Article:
Tug at one thing in nature, and you will find it attached to the rest of the world!


In this activity, participants brainstorm links in a global food web.
They explore:
• The interdependency of living and non-living things
• The inevitable impact of all human activity on the environment,  and the consequences      

Related rights

• The right to life, liberty and personal security
• The right to freely dispose of their (the people's) natural wealth
  and resources
• Freedom of belief and religion


• To learn about the interdependency of living and non-living things
• To develop skills to work co-operatively and think critically
• To foster respect for the intrinsic value of life


• A ball of thin string or strong wool

Key Date
  • 2 OctoberInternational Day for Natural Disaster Reduction


This activity is divided into 3 parts: part 1 – building the web of life; part 2 – its destruction; part 3 – a brainstorming activity of actions to protect the environment.

Part 1
1. Ask participants to stand in a circle.
2. Explain that they are to build a model of the web of life.
3. You start. Hold the ball of string in your hand and name a green plant, for instance a cabbage.
4. Hold onto the end of the string and throw the ball to someone across the circle. They catch it! There is now a straight line of string between the two of you.
5. This person has to name an animal that eats cabbages, for instance, a caterpillar. They then hold onto the string and throw the ball to a third person across the circle.
6. This third person has to think of an animal that feeds off caterpillars, for instance, a bird, or if they know one, they can say a species of bird, such as a thrush. They then throw the ball to a fourth person.
7. Continue the game so that the ball of string passes back and forth across the circle until you have created a criss-cross mesh that represents the "web of life".

Part 2
8. Now ask each participant in turn to give a specific example of what is damaging this web of life, (for instance, motorways being built over farmland, over-fishing or burning fossil fuels). When they have spoken, they let go of the string.
9. When everyone has spoken, ask participants to look at the heap of tangled threads lying uselessly on the floor. Tell them that this will be our world if we do nothing, but that it doesn't have to be like this; there are simple things that we can all do to rescue something out of the present situation.

Part 3
10. Invite participants in turn to make a promise to take a simple, practical action to rescue the world. For example, to save electricity by shutting down their computer rather than leaving it on stand-by, eat less meat or fly less.
11. As each person makes a promise, they pick up a thread at random from the floor.
12. At the end, look for a minute at the new web and point out that it isn't the same web as they had before; it is too late for that; true recovery is impossible because extinctions are irreversible.

Debriefing and evaluationGoto top

Start with asking how participants felt first seeing the web destroyed and then creating the new one. Then go on to talk about the issues involved and what needs to be done to protect the environment.

  • What did you feel as you saw the web gradually being destroyed?
  • Was it easy to name animals and plants in different food webs? How good is people's knowledge of natural history?
  • Does it matter to you if, for instance, polar bears become extinct in 10 years time?
  • How did you feel as you saw the new web forming?
  • Was it easy to think of personal actions that reduce our impact on the environment?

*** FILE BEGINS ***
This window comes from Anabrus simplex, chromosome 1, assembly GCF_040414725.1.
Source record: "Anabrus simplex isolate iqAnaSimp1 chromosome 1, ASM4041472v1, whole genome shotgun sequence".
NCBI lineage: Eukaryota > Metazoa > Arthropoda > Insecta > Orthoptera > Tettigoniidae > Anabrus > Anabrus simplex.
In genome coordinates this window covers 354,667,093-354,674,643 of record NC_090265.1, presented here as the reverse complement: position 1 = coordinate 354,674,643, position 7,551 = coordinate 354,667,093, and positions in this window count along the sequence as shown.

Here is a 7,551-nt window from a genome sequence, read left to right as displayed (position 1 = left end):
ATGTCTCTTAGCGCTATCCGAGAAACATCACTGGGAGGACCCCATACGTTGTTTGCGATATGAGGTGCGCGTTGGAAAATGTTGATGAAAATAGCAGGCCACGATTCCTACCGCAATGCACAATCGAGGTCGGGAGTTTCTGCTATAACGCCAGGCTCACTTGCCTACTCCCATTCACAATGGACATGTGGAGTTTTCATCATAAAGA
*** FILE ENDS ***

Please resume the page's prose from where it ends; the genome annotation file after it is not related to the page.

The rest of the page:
• How effective are individual actions?
  • Whose responsibility is it to protect the environment? The UN, governments, NGOs, individuals?
  • The balance of nature is very complex and it is not easy to predict what the global consequences of any particular action will be. How then is it possible to make decisions about how we use the earth's resources?
  • How should decisions about how to use a resource be made? For example, whether to cut down a forest so that the land can be used for growing crops? The people who gain their livelihood from the forest will suffer at the expense of those who make a profit from the agriculture. There is a principle of equity at stake.
  • Article 1 of the International Covenant on Economic, Social and Cultural rights states that "all peoples may, for their own ends, freely dispose of their natural wealth and resources." Does this mean that people have a right to damage the environment?
  • We rely on our environment to provide us with food to eat and clean air to breathe. Without a healthy environment we could not live. It is a condition for life. Do we therefore have a paramount duty to respect the environment that limits our rights to use it (in the same way that we have a duty to respect rights and freedoms of others, which limits our own rights as individuals)?
  • Do we need any new human rights to protect us from the consequences of climate change?

Tips for facilitatorsGoto top

This activity works best with between 10–15 people. If there are lots of participants, run the activity in several groups.

Each food chain should illustrate actual or possible relationships: for example, grass – sheep – humans; or plankton – whales; or plankton – herrings – pigs (pigs are often fed fishmeal) – humans – tigers! Remember that when an animal dies, bacteria decay its body, and the minerals released are taken up by other green plants. Thus the cycle of life begins over again. Billions and billions of such cycles interlink to make the web of life.

Try to get participants to think of as many different food chains as possible. Think about examples in woodland, forest, mountain, moor land, marsh, pond, river and marine habitats. You may need to intervene by saying something like, "now the minerals get washed to the sea and get used by marine phytoplankton (plant plankton)". Or, for example, to move from a marine ecosystem to a terrestrial one you may have to say "now the seagull that ate the shore crab flew inland to scavenge over farmland where it died". If a player cannot think of the next link, suggest they may ask others in the group for suggestions.